After years of struggling alone, Andrea realized that she could choose her own identity and way of being in the world: “I am not my illness. I have an illness and it doesn’t define me. That was my epiphany. That was the point that changed everything for me. And that’s when I went on to create Bipolar Babe.” Andrea hopes to help more people realize their ability to define themselves, not with a diagnosis, but with knowledge, a support network, and goals.
Through Bipolar Babe and the Bipolar Disorder Society of British Columbia (both founded by Andrea Paquette), she and her team provide the resources that help one to live a fulfilling life, such as awareness presentations, group sessions, fundraising and awareness events, and information available on health services. Bringing people out of solitary, confusing and tough places, she lights up the path to self-care and friendship. She doesn’t provide all the support to everyone herself, but encourages them to care for each other. Peer Support Services are free and multitudinous.
She is optimistic that the conversation around mental illness is shifting, becoming more open and honest. As this happens, stigma reduces and more people can feel comfortable seeking help. It means they can find someone to relate to and feel a greater sense of belonging. Indicators of this attitudinal shift include: ongoing and generous media support (recent Vic News article), stable funding, and the heart-warming feedback revealing the personal impacts that their presentations and group sessions have had.
Building Resilience in Your Community
6 Reasons to Host Your Neighbourhood Block Party
By Michelle Sandsmark
Other than the fact that block parties are a ton of fun, there are a number of reasons to host or attend your neighbourhood block party. Building resilient and vibrant communities starts one block at a time, and the facts provide more than enough evidence to give you a good excuse to host a block party.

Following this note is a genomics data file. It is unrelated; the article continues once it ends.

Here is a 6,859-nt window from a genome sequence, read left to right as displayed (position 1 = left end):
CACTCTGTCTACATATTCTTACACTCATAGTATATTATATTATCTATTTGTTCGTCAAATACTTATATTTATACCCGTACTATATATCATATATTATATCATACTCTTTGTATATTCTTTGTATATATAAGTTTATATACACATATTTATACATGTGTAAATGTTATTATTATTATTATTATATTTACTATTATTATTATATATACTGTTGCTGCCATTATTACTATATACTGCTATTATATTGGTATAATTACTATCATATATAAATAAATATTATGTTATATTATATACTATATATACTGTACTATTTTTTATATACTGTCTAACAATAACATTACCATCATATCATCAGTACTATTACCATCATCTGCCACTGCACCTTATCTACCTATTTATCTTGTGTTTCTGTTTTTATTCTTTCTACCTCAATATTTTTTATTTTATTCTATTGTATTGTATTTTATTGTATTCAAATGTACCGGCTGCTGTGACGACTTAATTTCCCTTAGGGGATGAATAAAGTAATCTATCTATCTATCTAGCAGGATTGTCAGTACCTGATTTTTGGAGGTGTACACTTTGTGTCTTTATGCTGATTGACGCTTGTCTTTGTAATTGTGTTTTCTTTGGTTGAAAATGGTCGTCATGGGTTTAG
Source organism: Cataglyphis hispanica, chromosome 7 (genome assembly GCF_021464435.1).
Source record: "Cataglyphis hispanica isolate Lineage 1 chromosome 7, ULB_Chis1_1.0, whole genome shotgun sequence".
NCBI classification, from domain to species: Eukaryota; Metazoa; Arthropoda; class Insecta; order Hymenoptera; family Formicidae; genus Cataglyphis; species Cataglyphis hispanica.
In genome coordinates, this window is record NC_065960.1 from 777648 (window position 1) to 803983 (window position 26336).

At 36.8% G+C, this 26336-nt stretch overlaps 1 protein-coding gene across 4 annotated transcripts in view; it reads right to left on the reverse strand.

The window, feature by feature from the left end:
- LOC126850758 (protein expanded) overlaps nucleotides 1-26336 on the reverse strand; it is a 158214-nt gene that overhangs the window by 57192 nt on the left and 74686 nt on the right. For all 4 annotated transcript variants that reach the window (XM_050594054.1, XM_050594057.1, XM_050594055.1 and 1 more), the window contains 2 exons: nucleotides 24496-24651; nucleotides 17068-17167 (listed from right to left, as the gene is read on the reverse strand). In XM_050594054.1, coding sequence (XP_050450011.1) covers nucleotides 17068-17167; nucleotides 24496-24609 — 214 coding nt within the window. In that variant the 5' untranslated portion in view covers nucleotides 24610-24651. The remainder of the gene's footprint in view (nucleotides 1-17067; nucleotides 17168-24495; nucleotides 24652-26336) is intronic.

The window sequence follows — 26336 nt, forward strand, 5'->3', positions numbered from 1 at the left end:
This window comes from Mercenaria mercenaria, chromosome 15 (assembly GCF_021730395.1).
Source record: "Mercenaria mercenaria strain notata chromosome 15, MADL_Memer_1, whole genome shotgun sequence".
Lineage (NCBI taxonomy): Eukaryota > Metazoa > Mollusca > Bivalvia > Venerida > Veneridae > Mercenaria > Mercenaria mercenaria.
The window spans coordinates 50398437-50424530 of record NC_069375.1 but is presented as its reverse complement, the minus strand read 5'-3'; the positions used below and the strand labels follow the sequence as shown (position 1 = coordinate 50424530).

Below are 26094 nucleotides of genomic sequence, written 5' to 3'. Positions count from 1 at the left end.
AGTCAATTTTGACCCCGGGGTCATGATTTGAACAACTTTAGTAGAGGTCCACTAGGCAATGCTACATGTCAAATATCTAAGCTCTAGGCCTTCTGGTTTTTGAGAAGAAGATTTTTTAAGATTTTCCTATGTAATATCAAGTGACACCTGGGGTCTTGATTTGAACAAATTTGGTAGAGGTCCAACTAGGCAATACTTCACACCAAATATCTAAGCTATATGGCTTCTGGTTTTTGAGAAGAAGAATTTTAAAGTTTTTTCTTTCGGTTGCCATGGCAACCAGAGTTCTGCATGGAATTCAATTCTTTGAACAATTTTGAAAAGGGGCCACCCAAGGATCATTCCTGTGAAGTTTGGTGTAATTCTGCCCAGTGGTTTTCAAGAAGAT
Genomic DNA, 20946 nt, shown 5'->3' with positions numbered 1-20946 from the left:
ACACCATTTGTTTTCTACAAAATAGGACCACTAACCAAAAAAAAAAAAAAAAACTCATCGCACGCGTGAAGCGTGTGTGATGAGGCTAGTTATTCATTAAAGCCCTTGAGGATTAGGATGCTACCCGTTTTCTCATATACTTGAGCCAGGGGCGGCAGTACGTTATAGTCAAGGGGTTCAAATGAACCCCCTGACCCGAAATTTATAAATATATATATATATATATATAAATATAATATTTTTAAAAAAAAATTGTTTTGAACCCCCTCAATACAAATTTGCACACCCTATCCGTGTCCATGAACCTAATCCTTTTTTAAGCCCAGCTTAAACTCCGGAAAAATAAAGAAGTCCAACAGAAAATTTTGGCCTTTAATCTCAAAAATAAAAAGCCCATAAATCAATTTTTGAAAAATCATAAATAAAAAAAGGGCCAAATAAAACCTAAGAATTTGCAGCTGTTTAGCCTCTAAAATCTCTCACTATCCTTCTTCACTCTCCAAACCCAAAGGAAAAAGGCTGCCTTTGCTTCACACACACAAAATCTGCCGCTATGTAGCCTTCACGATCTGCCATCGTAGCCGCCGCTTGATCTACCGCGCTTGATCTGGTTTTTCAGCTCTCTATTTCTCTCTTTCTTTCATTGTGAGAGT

1) You are more likely to survive in the face of adversity
The future is unpredictable, and one of the best ways to prepare for economic, social and environmental adversity is to build resilient neighbourhoods that will stand strong in the face of unexpected challenges.
To boost the local economy, consider buying from independent, locally owned stores. This is much more beneficial to your surrounding region than heading to the big box stores, since local owners are more likely to put this money back into the community, creating a multiplier effect that will strengthen the local economy.
Research has also shown that neighbourhoods with stronger social connections are able to cope better in the face of natural disasters than adjacent communities with weaker social cohesion.
2) You will build valuable social connections
Reports suggest that more than 30 percent of Canadians say they feel disconnected from their neighbours, while half of Americans say they do not even know their neighbours name.
While this seems surprising, we are becoming increasingly isolated and are missing out on some of the most valuable relationships we can possibly have. Social connectedness is key to maintaining a high quality of life, not to mention you can rely on one another when you are in need of a helping hand.
3) Your neighbourhood can contribute to the goals of your community
Once you build strong social connections with your neighbours, you may consider working together to actualize community priorities. Perhaps your community wants to create a more self-reliant food system, reduce their carbon footprint, or help people in need.
The Gorge Tillicum Urban Farmers is a fantastic example of how a neighbourhood took the initiative to encourage urban farming in the community, and have grown their membership through various community engagement activities. Start small and dream big!
4) The neighbourhood will feel safer
Creating a welcoming environment is enhanced when we learn more about our neighbours. When we build these social connections our trust in one another undoubtedly strengthens. Studies consistently show that neighbourhoods with stronger social connections, where people know one another’s names, have lower crime rates even after accounting for income levels.